Catch the acoustic stylings of western and folk music, plus poetry and stories, during weekend afternoons at the Arizona Folklore Preserve near Sierra Vista. Dolan Ellis, Arizona’s Official State Balladeer, and founder of this creative space in Ramsey Canyon, performs once a month.

4. Tombstone: Hotel: Tombstone Monument Ranch

Settle in for the night in Tombstone. Each guestroom at this Old West-themed property is uniquely decorated with period furnishings. For an authentic cowboy experience at Tombstone Monument Ranch, visitors can corral cattle, go Western-style shooting, horseback ride and enjoy a chuckwagon breakfast.

Day 3

1. Tombstone: Attraction: Boot Hill Graveyard

Walk through Boot Hill Graveyard, Tombstone’s first cemetery established in 1879. See if you can spot the burial grounds of the three cowboys killed at the OK Corral, as well as marked graves of other outlaws shot, stabbed and “legally hanged.”

2. Tombstone: Lunch: Big Nose Kate’s

Belly up to the original 1880s bar at Big Nose Kate’s Saloon for lunch; it was formerly a hotel frequented by Shady Ladies, gamblers and gunslingers. Watch for the resident ghost, “Swamper,” as you order from the expansive menu and listen to live music.

3. Tombstone: Attraction: OK Corral

The “The Town Too Tough To Die” lives up to its lawless reputation with daily reenactments of the Gunfight at the OK Corral. More than 30 shots were fired in 30 seconds during the clash between the Earp brothers, Doc Holliday, the Clantons and the McLaurys.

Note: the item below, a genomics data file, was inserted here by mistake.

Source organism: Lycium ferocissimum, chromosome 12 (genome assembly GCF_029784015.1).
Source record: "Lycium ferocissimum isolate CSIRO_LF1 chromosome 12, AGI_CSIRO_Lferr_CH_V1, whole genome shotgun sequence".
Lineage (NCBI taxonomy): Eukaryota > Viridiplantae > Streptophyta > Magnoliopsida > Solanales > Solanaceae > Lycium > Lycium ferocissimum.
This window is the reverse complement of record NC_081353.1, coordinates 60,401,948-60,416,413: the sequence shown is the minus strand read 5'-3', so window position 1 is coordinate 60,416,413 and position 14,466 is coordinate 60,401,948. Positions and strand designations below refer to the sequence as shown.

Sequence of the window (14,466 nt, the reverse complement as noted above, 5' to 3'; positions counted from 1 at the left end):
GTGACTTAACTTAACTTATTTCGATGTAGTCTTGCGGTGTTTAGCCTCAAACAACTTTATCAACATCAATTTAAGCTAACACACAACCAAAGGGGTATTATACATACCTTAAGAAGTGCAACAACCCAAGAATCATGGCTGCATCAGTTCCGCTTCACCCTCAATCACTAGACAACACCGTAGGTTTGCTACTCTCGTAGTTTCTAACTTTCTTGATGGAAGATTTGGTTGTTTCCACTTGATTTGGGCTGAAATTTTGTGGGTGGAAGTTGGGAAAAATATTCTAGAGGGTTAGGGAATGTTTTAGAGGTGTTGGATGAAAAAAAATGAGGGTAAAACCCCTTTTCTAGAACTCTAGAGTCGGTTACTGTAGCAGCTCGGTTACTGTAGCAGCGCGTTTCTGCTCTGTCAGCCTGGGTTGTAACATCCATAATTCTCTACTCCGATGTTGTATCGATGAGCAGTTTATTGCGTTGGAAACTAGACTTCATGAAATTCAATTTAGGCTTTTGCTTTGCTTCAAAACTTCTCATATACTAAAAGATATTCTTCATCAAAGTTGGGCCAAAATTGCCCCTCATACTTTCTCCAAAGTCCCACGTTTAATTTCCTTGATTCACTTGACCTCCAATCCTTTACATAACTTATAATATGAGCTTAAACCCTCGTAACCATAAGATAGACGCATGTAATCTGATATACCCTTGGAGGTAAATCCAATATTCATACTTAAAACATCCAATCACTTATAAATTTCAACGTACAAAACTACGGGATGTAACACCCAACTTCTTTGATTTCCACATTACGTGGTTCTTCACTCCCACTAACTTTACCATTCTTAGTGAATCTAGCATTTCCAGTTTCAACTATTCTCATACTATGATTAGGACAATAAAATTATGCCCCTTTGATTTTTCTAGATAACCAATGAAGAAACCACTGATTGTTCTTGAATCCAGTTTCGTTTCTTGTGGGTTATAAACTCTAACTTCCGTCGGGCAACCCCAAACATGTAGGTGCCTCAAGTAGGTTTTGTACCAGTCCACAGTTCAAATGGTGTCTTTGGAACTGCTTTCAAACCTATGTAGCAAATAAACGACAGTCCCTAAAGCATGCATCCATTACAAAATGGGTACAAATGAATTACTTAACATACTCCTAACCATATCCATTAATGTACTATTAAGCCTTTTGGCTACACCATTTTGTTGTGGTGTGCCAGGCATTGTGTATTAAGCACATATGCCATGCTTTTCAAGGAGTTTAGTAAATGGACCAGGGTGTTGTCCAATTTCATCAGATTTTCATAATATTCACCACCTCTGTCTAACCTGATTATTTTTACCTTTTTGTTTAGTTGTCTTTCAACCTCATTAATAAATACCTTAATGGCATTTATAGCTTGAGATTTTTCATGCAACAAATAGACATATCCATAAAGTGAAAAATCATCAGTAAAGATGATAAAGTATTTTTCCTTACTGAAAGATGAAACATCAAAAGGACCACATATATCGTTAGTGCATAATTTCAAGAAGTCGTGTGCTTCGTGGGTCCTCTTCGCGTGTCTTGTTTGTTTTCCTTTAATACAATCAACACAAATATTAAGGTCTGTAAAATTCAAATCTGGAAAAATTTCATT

4. Willcox: Attraction: Old Pioneer Cemetery

Just beyond downtown Willcox sits OId Pioneer Cemetery, a desolate site interspersed with wooden grave markers from the late 19th and early 20th centuries. The most impressive tombstone is Warren Earp’s, who was shot and killed during an argument at the Headquarter Saloon – now the site of a wine tasting room. (Willcox grows 75% of Arizona’s wine grapes and has 13 wine tasting rooms within 30 minutes of its downtown.)

5. Willcox: Accommodation: KOA Cabin

Drive through the rolling grasslands of Cochise County to set up “camp” in Willcox for the night. The local KOA rents comfy cabins adjacent to a clubhouse and swimming pool in the heart of Arizona wine country. Fuel up the next morning at Road Runner Kafe before heading to the Chiricahuas.

Day 4

1. Willcox: Attraction: Chiricahua National Monument

A “Wonderland of Rocks” — hoodoos, balancing boulders and other unique formations — make up Chiricahua National Monument, but visitors also come here for Faraway Ranch, one of the area’s original pioneer homesteads. Wander the property past the ranch house, barn, tack room and other historic outbuildings.

2. Willcox: Lunch: Big Tex Bar-B-Que

Big Tex Bar-B-Que’s sweet and smoky sauce atop beef and brisket hits the spot for lunch. Loaded baked potatoes are stuffed with smoked chicken or pulled pork, and you are on vacation so a slice of pie for dessert makes perfect sense.

3. Willcox: Attraction: Rex Allen Museum

A celebration of “Arizona’s Cowboy” takes place every fall during Rex Allen Days with a concert, parade and rodeo. You can learn more about the “last of the singing cowboys” at the Rex Allen Museum, with memorabilia from Allen’s time starring in western movies and TV shows. Visit the museum on Tuesdays 10 a.m.–1 p.m. and enjoy live music.

4. Willcox: Dinner: Isabel’s South of the Border

Wrap up your epic tour of Cochise County’s historic Western sites with an authentic Mexican meal at Isabel’s, where the carne asada gets its kick from green chiles and the carnitas burritos take both hands and a stack of napkins to eat.

5. Willcox: Hotel: Triangle T Ranch

The Western-style casitas at Triangle T Ranch, on 160 acres southwest of Willcox, provide guests a sense life on the range with a hot ranch breakfast each morning. Take advantage of the on-site horseback riding, biking, and hiking trails.